There’s a silence in Cape Town around the parliamentary precinct these days, and the comrades are careful about who they are seen with. Makhosi Khoza is said to be the only ANC member of Parliament who still says yes to coffee dates with journalists.

Everyone is watching the other for some sign of betrayal, with only more than a couple of weeks to go before MPs decide whether President Jacob Zuma is still fit to hold office. It’s a big deal, not only because Zuma’s public popularity is at an ebb (think Nkandla and #Guptaleaks), but also because ANC caucus members are increasingly gatvol of putting their reputations on the line to defend his.

Some MPs have been outspoken, like Khoza, Pravin Gordhan and Derek Hanekom. Gordhan was axed after his working relationship with Zuma broke down, and Hanekom was dropped at the same time after he led a push within party structures to get Zuma out, but both remain MPs and members of the party’s powerful national executive committee.

Khoza has, however, faced by far the most public invective from the party because, party insiders say, she preferred to engage in public. Khoza spoke out against Zuma, in favour of a secret vote of no confidence, and ultimately also about the death threats against her. 

Unlike Hanekom and Gordhan, she couldn’t make her voice heard in the NEC’s inner sanctum, while speaking out in her home province, KwaZulu-Natal, would have gotten her a disciplinary sooner than the one the province called for on Thursday.

Like many South Africans, she’s also lost faith in the police. Afraid that she wasn’t properly protected after a death threat message sent to her phone , Khoza decided to shout for help.

In her latest Facebook post late on Thursday, Khoza said: “Our comrades have dropped like flies in Richmond, Umzimkhulu and other areas – the deaths amount to over 80 in total; yet before even one person has been brought to justice for the merciless killing of our comrades, it is me that they would want to exact their sinister justice on. Yet, why should I die silently?

“Why should my body be added to those who have died innocently and keep quiet about it? Many of my comrades died while remaining silent, many of my comrades will die silently still, (especially as December approaches) yet those who accuse me have done nothing about it. They have let our dead comrades down, now they come for those of us who are alive. They can’t kill us all. Let them label me but I for one have made my mind up, I will not go quietly into the night.”

The backdrop to this is the Moerane Commission of inquiry into political violence in KwaZulu-Natal, which this week heard testimony of dysfunctionality in the police.

Since 2014, 89 politically motivated murders have taken place – not a single arrest has been made.

Police Minister Fikile Mbalula’s accusations against Khoza – that she has not been available for meetings with the investigating officer, are unconvincing in this context. His use of the term “suicide bombers” to describe the likes of Khoza, who could see herself expelled from the ANC should she vote against Zuma, didn’t help.

Mbalula is a political player with his own political ambitions, and right now it’s a better future investment for him to be a good ANC cadre than a proper police minister – although the latter is useful leverage for the former.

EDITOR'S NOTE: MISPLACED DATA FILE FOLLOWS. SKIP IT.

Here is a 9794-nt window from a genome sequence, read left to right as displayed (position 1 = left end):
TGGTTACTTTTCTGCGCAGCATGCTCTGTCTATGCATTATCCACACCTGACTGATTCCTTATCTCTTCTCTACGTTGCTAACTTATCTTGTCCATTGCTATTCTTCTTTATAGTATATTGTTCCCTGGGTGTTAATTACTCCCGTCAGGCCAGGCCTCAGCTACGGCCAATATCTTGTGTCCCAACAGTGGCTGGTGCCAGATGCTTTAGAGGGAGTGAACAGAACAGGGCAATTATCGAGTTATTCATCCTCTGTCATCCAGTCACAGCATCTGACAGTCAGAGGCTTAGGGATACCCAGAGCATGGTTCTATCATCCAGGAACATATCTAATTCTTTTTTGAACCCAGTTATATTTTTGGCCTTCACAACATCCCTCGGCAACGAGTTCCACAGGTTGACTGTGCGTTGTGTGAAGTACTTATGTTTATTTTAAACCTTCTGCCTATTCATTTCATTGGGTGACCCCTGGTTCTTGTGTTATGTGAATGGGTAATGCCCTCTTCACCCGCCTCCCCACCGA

Back to the vote of no confidence, the ANC faces a real dilemma. Besides the fact that it could be badly showed up by opposition parties should the vote succeed, there is a bigger problem – one that the likes of secretary-general Gwede Mantashe, who is employed full-time to keep the party together, might be more preoccupied with than, say, Khoza, who is a mere employee by an institution of the country’s democracy.

What, for instance, would Zuma do if he’s voted out of power by MPs, including those in his own party who were once united enough to defend him in spite of a string of indiscretions and deceptions? He’s unlikely to quietly retire to Nkandla. Like in 2005, when he, as former deputy president, was fired by then president Thabo Mbeki, it could give him time and space to regroup and campaign.

Adversity has always invigorated Zuma, and with reduced promises of patronage at his disposal once out of office, he’s likely to play dirty. He’d have to appeal to supporters’ emotions and imphepho sales are likely to shoot through the roof (remember the wisps of fragrant smoke in front of the courthouse at his rape trial?).

The possibility of him running for a third term as ANC president has been whispered by supporters in the past. It’s an option open to him (and with two convenient deputies he could easily appoint to the country’s presidency).

Postponing the party’s elective conference beyond December to remain in power – a bit like the tactics of brother Joseph Kabila in the Democratic Republic of Congo, but on a party rather than on a national level – is another option.

Neither would be great for Zuma’s detractors in the party.

It would create two centres of power that could split the party more severely than, say, the polite splinters that could result should the SACP and trade union allies pack their bags after December.

In addition, any anti-Zuma victory in the vote of no confidence could position the opposition as heroes and as more attractive choices in the 2019 elections – and yes, campaigning for that has started already.

Even as the ANC morbidly feasted on itself at its policy conference earlier this month, there was an awareness that the clock is ticking as the country steams and stumbles towards its 25th year of democracy. The ANC might have little to celebrate by then